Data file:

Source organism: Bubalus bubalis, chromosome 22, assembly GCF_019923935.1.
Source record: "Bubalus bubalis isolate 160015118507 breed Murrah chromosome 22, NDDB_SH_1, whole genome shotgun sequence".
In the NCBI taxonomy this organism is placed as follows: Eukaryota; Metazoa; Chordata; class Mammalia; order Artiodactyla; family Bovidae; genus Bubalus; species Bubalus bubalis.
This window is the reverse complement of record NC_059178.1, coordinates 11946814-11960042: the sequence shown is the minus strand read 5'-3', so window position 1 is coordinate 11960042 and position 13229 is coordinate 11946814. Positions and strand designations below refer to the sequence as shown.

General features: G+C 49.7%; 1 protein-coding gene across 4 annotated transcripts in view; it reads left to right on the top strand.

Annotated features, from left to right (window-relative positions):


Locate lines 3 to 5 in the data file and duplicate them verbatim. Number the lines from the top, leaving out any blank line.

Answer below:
In the NCBI taxonomy this organism is placed as follows: Eukaryota; Metazoa; Chordata; class Mammalia; order Artiodactyla; family Bovidae; genus Bubalus; species Bubalus bubalis.
This window is the reverse complement of record NC_059178.1, coordinates 11946814-11960042: the sequence shown is the minus strand read 5'-3', so window position 1 is coordinate 11960042 and position 13229 is coordinate 11946814. Positions and strand designations below refer to the sequence as shown.

General features: G+C 49.7%; 1 protein-coding gene across 4 annotated transcripts in view; it reads left to right on the top strand.